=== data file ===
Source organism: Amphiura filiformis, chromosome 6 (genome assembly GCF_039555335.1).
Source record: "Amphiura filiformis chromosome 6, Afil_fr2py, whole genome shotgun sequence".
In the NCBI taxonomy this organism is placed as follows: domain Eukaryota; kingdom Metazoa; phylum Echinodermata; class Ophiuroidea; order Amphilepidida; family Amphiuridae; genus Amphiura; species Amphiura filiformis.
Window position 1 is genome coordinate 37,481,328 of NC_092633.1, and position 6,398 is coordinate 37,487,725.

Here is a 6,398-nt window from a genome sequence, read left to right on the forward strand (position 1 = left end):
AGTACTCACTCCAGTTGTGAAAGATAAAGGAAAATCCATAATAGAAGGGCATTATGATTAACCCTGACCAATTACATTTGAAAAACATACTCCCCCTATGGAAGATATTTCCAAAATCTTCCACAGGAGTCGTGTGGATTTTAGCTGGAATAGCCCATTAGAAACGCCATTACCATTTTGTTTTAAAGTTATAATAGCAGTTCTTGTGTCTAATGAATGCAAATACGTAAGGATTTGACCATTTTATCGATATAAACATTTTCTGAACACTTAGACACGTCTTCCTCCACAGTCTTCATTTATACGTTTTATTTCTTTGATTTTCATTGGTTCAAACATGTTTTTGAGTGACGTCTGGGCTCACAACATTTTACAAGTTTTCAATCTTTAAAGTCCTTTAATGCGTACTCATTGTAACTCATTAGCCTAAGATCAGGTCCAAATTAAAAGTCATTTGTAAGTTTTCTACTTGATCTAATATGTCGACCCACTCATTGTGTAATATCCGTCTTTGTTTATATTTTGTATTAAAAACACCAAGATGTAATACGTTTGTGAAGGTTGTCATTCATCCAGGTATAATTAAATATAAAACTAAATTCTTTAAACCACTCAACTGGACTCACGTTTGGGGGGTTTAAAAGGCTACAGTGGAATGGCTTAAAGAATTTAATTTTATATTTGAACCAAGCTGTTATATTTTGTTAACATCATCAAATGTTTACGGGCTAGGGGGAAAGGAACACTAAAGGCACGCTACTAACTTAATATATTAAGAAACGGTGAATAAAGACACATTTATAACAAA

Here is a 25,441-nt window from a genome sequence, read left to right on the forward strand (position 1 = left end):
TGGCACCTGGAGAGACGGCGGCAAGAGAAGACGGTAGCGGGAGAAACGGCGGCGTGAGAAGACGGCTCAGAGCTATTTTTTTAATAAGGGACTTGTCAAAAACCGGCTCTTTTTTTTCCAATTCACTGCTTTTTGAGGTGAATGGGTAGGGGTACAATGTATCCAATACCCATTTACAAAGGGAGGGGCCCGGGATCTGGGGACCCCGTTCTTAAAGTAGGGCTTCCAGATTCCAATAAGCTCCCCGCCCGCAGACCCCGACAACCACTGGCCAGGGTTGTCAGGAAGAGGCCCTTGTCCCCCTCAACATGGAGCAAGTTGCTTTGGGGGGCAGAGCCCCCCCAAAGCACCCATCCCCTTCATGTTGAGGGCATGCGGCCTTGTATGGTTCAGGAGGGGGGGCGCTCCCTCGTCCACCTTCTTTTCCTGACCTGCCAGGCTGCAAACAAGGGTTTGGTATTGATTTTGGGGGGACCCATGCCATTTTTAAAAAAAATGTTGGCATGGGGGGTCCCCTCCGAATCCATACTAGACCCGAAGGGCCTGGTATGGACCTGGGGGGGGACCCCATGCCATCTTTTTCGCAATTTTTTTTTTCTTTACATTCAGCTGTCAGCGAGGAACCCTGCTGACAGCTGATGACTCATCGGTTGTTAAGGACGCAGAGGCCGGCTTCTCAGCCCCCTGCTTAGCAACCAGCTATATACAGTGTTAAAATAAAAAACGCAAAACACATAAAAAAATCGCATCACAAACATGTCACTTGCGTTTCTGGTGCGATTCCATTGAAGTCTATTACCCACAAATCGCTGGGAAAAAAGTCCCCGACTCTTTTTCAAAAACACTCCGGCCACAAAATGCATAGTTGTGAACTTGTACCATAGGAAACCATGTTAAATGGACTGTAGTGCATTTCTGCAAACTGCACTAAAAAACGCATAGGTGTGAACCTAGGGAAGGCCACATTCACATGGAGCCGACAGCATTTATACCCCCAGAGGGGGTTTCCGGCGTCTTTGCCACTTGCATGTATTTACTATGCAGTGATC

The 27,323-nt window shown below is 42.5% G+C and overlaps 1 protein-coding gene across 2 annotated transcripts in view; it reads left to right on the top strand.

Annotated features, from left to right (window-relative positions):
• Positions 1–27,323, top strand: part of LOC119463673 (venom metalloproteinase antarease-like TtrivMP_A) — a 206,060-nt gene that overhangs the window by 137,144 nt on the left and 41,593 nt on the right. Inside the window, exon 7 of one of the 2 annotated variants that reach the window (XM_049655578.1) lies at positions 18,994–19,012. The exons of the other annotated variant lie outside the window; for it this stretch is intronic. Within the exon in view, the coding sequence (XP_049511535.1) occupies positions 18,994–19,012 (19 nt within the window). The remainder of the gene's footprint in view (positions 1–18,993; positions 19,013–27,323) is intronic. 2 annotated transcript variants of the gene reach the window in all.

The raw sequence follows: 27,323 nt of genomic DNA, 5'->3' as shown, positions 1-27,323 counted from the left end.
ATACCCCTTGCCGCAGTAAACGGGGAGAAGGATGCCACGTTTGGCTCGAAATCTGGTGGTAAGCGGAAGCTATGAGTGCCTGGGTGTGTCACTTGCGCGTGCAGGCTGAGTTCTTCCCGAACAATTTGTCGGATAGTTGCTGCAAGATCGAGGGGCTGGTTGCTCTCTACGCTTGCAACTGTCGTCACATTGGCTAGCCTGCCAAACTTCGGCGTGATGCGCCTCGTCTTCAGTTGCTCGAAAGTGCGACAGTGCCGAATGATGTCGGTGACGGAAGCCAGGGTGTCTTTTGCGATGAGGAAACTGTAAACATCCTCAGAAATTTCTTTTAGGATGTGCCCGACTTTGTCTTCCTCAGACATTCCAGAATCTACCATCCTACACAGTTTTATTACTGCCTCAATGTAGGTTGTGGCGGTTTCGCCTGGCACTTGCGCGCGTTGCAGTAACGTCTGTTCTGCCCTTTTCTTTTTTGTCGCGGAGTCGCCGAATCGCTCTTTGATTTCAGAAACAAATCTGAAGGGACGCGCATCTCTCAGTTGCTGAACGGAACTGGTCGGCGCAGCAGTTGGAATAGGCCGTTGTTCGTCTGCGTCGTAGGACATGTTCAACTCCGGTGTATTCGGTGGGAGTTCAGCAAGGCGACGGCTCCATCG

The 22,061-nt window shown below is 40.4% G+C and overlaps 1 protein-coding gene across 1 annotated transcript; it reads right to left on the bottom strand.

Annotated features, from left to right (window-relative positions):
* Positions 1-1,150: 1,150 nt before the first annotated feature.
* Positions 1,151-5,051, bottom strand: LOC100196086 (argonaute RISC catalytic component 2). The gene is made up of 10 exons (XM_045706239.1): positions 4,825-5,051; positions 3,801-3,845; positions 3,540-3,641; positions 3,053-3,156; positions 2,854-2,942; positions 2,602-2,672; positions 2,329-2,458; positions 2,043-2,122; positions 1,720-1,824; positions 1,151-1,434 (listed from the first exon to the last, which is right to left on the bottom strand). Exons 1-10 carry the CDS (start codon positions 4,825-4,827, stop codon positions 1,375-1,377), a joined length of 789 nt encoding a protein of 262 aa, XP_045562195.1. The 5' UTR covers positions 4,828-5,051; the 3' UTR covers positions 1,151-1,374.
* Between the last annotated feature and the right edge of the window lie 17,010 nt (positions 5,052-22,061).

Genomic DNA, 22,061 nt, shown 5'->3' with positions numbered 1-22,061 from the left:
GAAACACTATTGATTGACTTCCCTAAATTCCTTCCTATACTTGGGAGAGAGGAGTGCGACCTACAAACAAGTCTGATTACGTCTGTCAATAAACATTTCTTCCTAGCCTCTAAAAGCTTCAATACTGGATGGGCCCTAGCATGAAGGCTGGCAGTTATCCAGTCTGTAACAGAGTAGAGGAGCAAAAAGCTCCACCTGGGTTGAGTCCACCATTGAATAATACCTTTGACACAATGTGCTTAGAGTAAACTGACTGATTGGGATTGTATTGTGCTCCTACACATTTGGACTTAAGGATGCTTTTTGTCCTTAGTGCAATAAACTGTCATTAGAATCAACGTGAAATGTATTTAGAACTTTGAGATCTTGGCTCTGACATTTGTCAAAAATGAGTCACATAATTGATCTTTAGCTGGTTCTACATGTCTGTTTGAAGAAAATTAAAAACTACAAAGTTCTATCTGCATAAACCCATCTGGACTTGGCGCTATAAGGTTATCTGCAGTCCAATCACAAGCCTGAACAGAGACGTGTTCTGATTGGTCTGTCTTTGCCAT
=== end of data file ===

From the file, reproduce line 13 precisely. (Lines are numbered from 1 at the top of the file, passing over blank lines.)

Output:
ATACCCCTTGCCGCAGTAAACGGGGAGAAGGATGCCACGTTTGGCTCGAAATCTGGTGGTAAGCGGAAGCTATGAGTGCCTGGGTGTGTCACTTGCGCGTGCAGGCTGAGTTCTTCCCGAACAATTTGTCGGATAGTTGCTGCAAGATCGAGGGGCTGGTTGCTCTCTACGCTTGCAACTGTCGTCACATTGGCTAGCCTGCCAAACTTCGGCGTGATGCGCCTCGTCTTCAGTTGCTCGAAAGTGCGACAGTGCCGAATGATGTCGGTGACGGAAGCCAGGGTGTCTTTTGCGATGAGGAAACTGTAAACATCCTCAGAAATTTCTTTTAGGATGTGCCCGACTTTGTCTTCCTCAGACATTCCAGAATCTACCATCCTACACAGTTTTATTACTGCCTCAATGTAGGTTGTGGCGGTTTCGCCTGGCACTTGCGCGCGTTGCAGTAACGTCTGTTCTGCCCTTTTCTTTTTTGTCGCGGAGTCGCCGAATCGCTCTTTGATTTCAGAAACAAATCTGAAGGGACGCGCATCTCTCAGTTGCTGAACGGAACTGGTCGGCGCAGCAGTTGGAATAGGCCGTTGTTCGTCTGCGTCGTAGGACATGTTCAACTCCGGTGTATTCGGTGGGAGTTCAGCAAGGCGACGGCTCCATCG